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Indian Economic Survey 2009-10

The growth of broad money (M3) has moderated from around 21 per cent in the beginning of fiscal year to 16.5 per cent by mid January 2010 and it has remained below the indicated growth projection. While in the first half of the year, credit to the Government remained the key driver of money growth, it has moderated since the third quarter of 2009-10. The Survey says that since the outbreak of the global financial crisis in 2008, the RBI has followed an accommodative monetary policy supporting early recovery of the growth momentum.

This has also facilitated the unprecedented borrowing requirement of the Government to fund its fiscal deficit. Nearly two third of the borrowing of the Government was completed in the first half of the fiscal year which not only helped in checking pressure on interest rate but also created space for the revival of private investment demand in the second half of the year. The fiscal expansion undertaken by the central government as a part of the policy response to counter the impact of global slowdown has resulted in increased fiscal deficit from 2.6 per cent in 2007-08 to 6.5 per cent in the Budget Estimates for 2009-10.

The Survey says that the recommendations of the Thirteen Finance Commission have to be taken on board in shaping the fiscal policy for 2010-11 and in the medium term. The Finance Commission has recommended a calibrated exit strategy from the expansionary fiscal stance of 2008-09 and 2009-10. It has also suggested that the revenue deficit of the centre needs to be progressively reduced and eliminated followed by emergence of revenue surplus by 2014-15.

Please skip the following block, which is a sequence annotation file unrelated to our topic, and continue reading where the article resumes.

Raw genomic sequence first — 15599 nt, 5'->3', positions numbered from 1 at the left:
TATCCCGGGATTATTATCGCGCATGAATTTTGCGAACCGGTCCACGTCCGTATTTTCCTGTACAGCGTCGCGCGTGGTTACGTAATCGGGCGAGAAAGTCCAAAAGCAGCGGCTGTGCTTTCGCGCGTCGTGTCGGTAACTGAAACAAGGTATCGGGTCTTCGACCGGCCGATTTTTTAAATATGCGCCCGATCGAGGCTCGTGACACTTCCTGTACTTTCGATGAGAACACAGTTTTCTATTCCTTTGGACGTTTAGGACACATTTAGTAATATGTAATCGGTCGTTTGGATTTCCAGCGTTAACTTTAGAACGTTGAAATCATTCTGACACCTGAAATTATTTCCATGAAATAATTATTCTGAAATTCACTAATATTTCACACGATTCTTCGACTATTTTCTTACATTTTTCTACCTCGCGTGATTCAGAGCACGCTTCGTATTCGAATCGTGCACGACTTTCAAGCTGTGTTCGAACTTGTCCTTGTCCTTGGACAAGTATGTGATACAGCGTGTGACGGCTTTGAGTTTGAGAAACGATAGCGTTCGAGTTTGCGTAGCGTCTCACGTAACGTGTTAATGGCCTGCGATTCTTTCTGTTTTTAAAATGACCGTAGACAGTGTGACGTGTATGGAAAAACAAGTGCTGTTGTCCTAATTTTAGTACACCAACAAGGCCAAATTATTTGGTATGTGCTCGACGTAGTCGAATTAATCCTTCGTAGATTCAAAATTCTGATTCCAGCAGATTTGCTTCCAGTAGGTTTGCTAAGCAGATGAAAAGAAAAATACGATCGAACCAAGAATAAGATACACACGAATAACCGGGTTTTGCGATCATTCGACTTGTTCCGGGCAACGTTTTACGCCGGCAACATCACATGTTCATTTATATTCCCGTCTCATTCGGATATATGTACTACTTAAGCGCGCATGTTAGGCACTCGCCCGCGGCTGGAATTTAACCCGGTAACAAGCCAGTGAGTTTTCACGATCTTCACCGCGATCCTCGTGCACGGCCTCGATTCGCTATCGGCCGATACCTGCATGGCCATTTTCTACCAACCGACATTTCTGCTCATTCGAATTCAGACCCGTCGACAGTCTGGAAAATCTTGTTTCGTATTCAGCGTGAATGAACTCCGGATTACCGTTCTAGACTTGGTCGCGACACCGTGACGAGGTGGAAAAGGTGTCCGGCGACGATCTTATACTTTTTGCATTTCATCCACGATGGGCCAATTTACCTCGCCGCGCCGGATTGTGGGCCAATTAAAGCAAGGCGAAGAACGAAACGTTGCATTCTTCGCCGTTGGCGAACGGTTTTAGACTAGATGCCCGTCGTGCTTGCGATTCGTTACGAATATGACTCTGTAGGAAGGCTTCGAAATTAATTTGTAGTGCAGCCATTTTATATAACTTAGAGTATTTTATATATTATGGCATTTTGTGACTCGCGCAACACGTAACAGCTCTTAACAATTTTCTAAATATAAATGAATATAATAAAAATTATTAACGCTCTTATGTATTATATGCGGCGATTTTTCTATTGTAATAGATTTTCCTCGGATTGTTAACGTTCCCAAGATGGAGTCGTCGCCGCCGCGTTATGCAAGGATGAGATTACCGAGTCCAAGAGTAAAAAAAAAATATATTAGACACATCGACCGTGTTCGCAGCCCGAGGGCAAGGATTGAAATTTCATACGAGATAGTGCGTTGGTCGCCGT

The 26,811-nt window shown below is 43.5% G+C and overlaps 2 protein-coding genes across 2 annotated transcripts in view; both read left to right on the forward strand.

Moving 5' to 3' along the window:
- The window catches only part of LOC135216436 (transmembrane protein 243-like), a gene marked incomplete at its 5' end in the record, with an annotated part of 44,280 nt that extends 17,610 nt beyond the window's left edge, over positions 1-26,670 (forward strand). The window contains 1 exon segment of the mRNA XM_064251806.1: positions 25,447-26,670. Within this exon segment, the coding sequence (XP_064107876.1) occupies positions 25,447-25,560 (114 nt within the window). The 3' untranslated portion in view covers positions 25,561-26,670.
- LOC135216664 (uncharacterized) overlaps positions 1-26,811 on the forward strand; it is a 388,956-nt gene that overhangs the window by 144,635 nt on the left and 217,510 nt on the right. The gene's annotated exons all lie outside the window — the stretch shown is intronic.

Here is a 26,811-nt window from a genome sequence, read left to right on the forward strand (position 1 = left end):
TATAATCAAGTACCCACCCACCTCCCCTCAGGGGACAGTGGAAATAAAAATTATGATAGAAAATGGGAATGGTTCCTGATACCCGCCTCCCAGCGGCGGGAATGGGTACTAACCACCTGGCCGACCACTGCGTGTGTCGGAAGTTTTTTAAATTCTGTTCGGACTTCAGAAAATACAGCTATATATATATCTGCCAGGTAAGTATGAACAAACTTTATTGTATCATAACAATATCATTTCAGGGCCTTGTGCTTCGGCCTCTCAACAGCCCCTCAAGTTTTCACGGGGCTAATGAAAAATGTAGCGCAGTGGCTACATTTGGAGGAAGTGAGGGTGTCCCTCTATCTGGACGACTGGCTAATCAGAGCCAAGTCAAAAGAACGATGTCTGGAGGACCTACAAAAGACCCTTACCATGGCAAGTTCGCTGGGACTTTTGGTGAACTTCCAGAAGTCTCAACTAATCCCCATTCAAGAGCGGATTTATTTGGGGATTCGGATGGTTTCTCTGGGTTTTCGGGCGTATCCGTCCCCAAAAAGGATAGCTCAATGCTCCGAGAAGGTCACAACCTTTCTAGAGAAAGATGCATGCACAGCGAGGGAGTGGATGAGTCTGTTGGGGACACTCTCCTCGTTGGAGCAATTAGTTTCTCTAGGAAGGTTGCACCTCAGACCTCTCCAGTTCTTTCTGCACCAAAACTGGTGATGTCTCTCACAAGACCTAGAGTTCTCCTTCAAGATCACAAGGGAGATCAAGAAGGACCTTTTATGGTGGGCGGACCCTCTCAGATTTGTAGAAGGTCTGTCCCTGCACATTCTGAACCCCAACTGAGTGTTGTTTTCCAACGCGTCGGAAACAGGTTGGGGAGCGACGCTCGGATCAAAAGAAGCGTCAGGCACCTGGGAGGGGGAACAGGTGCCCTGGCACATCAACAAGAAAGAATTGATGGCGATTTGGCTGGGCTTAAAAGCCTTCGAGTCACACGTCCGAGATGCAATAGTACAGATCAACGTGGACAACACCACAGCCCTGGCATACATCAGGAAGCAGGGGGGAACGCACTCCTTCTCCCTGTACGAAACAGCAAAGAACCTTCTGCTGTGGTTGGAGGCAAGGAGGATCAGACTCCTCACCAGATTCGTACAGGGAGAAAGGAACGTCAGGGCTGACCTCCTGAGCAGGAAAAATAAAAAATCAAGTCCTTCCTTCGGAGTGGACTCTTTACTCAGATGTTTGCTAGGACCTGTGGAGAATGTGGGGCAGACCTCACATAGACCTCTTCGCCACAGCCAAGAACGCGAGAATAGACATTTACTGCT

The Survey notes with satisfaction that several factors that have emerged from the performance of the economy in the last 12 months augur well for the Indian economy. The gross domestic savings as a percentage of GDP stands at 32.5 per cent in 2008-09 while the gross domestic capital formation stands at 34.9 per cent. These figures compare favourably with some of the fastest growing economies. It also underlines the significance of the presence of Indian corporations in the global market place.

The Survey is hopeful that the economy will go back to 9 per cent growth rate in the medium term. This follows the revival in investment and private consumption demand impressive growth in exports in November and December and remarkable turn around in Core infrastructure sector. It says, after a set back agriculture is gradually getting back to the projected path and with a reasonable one per cent additional growth in GDP coupled with recovery of global economy, the Indian GDP can be expected to grow around 8.5 per cent +/-0.25 per cent. With full recovery the economy can breach the 9 per cent mark in 2011-12. Given the steadily improving fundamentals of the economy, the Survey says, if there are improvements in infrastructure, both urban and rural, and reform in governance and administration, it is possible for India to move into double-digit growth and even become the fastest growing economy in the world within next four years.


Indian Economic Survey 2008-09

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